The impact of today’s Supreme Court decision on military commissions goes well beyond Guantanamo. The Supreme Court has ruled that the Authorization for the Use of Military Force — issued by Congress in the days after 9/11 — is not a blank check for the administration. From the syllabus:
Neither the AUMF [Authorization for the Use of Military Force] nor the DTA [Detainee Treatment Act] can be read to provide specific, overriding authorization for the commission convened to try Hamdan. Assuming the AUMF activated the President’s war powers, see Hamdi v. Rumsfeld, 542 U. S. 507, and that those powers include authority to convene military commissions in appropriate circumstances, see, e.g., id., at 518, there is nothing in the AUMF’s text or legislative history even hinting that Congress intended to expand or alter the authorization set forth in UCMJ Art. 21.
The point here is that the AUMF does not authorize activity that was not specifically contemplated in the text or legislative history. This is incredibly significant. The administration is relying on the AUMF to justify its warrantless wiretapping program. Here’s Alberto Gonzales on 12/19/05:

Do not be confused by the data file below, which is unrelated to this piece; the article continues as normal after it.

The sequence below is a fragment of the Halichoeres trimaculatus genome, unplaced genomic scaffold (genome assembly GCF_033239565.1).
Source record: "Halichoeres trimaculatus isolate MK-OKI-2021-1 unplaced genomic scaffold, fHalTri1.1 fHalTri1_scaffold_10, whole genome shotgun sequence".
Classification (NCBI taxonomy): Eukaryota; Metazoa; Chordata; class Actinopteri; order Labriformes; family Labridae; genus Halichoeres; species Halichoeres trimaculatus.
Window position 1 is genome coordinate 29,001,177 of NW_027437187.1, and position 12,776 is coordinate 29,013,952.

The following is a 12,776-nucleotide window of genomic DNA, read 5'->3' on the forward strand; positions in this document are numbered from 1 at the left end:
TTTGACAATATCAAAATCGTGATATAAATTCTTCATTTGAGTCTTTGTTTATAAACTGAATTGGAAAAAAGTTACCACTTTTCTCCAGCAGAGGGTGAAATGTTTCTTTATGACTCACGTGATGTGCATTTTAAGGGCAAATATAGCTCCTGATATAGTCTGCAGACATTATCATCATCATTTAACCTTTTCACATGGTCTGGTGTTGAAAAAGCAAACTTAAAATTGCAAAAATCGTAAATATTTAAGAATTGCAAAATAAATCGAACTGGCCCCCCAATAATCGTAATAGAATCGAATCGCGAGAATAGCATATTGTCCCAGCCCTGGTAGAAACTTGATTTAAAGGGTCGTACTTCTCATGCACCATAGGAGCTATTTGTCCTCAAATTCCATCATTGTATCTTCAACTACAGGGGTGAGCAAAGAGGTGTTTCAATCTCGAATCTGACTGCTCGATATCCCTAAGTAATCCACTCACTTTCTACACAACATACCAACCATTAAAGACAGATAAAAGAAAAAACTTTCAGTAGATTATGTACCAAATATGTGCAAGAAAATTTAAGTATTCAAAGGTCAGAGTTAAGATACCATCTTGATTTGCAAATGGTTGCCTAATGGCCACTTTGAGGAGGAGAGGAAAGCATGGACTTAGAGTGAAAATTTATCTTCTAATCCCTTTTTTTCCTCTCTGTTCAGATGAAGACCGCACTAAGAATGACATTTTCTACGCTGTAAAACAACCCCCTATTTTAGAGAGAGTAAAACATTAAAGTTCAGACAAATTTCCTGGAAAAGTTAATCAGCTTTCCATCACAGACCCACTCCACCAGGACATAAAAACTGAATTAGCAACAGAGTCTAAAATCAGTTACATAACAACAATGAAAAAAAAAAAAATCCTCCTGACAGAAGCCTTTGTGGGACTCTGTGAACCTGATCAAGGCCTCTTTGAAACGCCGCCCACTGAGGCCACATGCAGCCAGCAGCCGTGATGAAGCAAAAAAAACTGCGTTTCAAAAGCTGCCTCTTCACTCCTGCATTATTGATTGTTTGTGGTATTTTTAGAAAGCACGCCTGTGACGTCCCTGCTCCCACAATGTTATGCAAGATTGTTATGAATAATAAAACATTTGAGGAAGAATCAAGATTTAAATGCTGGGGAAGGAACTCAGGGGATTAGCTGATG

Our position is, is that the authorization to use force, which was passed by the Congress in the days following September 11th, constitutes that other authorization, that other statute by Congress, to engage in this kind of signals intelligence.
The Bush administration doesn’t argue that warrantless wiretapping was something specifically contemplated in the text or by Congress. Rather, the administration argues that it is implied as part of a broad authorization to “use all necessary and appropriate force.”
The Supreme Court has rejected that expansive interpretation. It’s a huge blow to the administration’s legal rationale for warrantless wiretapping.